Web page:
Peter Drucker seems to be more popular than in the past, greatly surpassing some of the best management thinkers and business leaders-even Jack Welch, the celebrated former CEO of General Electric.
Those are the conclusions sucked from a recent text analysis of Peter Drucker's popularity conducted inside a Drucker School Social networking Analytics course taught by Research Associate Professor Chris S. Langdon. In the class, students learn about text and sentiment analysis and use machine learning methods-a branch of artificial intelligence based on automated systems that may study from data, identify patterns, making decisions with minimal human intervention-to create recommendation engines, software that analyzes data and makes recommendation to users-think Amazon's recommendations. For any illustration showing text analysis, Langdon utilized Google Books Ngram Viewer-a one-of-a-kind online tool that tracks the regularity of words or phrases within the countless books digitized by the Google Books project.
When Langdon's class entered Peter Drucker's name and various other top names in business and management-including Harvard Business School theorist Michael Porter, economics Nobel laureate Daniel Kahneman, and influential marketing scholar Philip Kotler-the results were stunning: Peter Drucker's name came out on the top.
For Langdon, who also runs the school's Drucker Customer Lab, this analysis shows a minimum of two effects: \”Firstly the extent of the popularity of 'Peter Drucker' over decades, and secondly, how enduring it remains within this digital age.\”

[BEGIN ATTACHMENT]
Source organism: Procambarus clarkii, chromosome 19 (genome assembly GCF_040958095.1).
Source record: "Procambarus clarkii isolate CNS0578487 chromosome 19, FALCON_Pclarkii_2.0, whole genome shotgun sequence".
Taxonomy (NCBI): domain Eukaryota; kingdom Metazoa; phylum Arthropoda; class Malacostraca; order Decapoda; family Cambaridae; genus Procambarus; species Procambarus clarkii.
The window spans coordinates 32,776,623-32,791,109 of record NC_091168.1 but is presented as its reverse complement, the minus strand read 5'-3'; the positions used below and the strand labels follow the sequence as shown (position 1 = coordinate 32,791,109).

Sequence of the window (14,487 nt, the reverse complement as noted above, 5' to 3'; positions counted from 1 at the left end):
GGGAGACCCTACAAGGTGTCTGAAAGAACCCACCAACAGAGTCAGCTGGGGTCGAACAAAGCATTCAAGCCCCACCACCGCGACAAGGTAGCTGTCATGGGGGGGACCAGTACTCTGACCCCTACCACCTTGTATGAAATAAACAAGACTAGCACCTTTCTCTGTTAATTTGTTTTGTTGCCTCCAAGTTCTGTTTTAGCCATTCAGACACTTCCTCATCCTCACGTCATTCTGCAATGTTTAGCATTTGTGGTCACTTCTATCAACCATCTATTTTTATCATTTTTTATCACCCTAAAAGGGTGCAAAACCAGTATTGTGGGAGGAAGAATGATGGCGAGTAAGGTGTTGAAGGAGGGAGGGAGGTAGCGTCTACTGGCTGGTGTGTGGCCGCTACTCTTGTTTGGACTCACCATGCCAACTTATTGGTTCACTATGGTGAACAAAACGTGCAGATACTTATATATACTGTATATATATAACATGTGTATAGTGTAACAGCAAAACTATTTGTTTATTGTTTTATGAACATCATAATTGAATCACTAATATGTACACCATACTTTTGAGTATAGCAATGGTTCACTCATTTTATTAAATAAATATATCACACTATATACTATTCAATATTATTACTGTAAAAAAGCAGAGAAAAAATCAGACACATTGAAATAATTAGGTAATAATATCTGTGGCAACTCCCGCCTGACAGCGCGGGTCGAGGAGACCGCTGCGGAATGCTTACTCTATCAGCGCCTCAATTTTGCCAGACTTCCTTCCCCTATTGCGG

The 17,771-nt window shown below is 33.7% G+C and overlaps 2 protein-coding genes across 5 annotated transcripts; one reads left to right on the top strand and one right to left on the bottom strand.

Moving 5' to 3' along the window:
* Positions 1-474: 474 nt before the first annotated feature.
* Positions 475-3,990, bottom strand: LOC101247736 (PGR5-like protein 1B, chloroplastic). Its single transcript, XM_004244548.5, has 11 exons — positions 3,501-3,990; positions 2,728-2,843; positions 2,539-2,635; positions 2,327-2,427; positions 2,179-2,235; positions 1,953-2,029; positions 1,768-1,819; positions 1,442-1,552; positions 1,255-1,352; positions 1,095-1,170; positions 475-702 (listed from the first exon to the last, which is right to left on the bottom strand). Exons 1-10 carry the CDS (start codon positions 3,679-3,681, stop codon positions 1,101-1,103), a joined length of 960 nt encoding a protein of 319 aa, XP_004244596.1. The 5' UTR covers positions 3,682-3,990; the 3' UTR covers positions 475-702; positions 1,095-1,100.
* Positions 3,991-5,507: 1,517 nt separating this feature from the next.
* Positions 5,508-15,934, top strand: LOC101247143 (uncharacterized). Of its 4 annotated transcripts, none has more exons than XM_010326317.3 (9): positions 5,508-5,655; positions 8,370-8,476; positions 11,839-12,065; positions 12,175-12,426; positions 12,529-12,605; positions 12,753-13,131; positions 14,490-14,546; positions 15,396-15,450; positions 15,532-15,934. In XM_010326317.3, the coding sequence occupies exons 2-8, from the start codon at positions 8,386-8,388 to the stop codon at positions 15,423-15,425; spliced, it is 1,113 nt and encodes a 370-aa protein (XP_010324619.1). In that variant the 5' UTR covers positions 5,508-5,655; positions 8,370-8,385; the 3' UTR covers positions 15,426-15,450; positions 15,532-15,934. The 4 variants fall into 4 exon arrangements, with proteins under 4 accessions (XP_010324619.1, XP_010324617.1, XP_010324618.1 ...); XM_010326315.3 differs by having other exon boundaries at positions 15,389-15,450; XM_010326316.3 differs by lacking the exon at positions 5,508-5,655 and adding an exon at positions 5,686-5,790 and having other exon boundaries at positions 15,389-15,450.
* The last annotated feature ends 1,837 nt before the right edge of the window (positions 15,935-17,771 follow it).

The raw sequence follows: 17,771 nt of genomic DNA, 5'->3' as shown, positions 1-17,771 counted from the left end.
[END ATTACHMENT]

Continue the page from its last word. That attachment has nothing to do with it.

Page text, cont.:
The names were tracked in the 1930s towards the late 2000s.
For the newest years, Peter Drucker's name comes up much more frequently compared to Jack Welch, the legendary business executive who served as chairman and CEO of Whirlpool from 1981 to 2001. And while the frequency of Jack Welch's name drops off sharply within the mid-2000s, Peter Drucker's remained largely steady during this span-even after his death in November 2005.
This in-class example underscores the key role of massive data, analytics, and real-life experiments in implementing the type of innovation that's cultivated within the Drucker Customer Lab, Langdon says
Lab participants gain firsthand experience working with telemetry and biometric sensors for data collection, cloud-based machine-learning systems for analytics, and app-enabled rapid prototyping toolkits for experiments. Drucker wrote that innovation results from analysis, systematic review, and hard work-all which may be taught, replicated, and learned.
\”We actively implement Peter Drucker's ideas, his views, his thinking,\” Langdon said.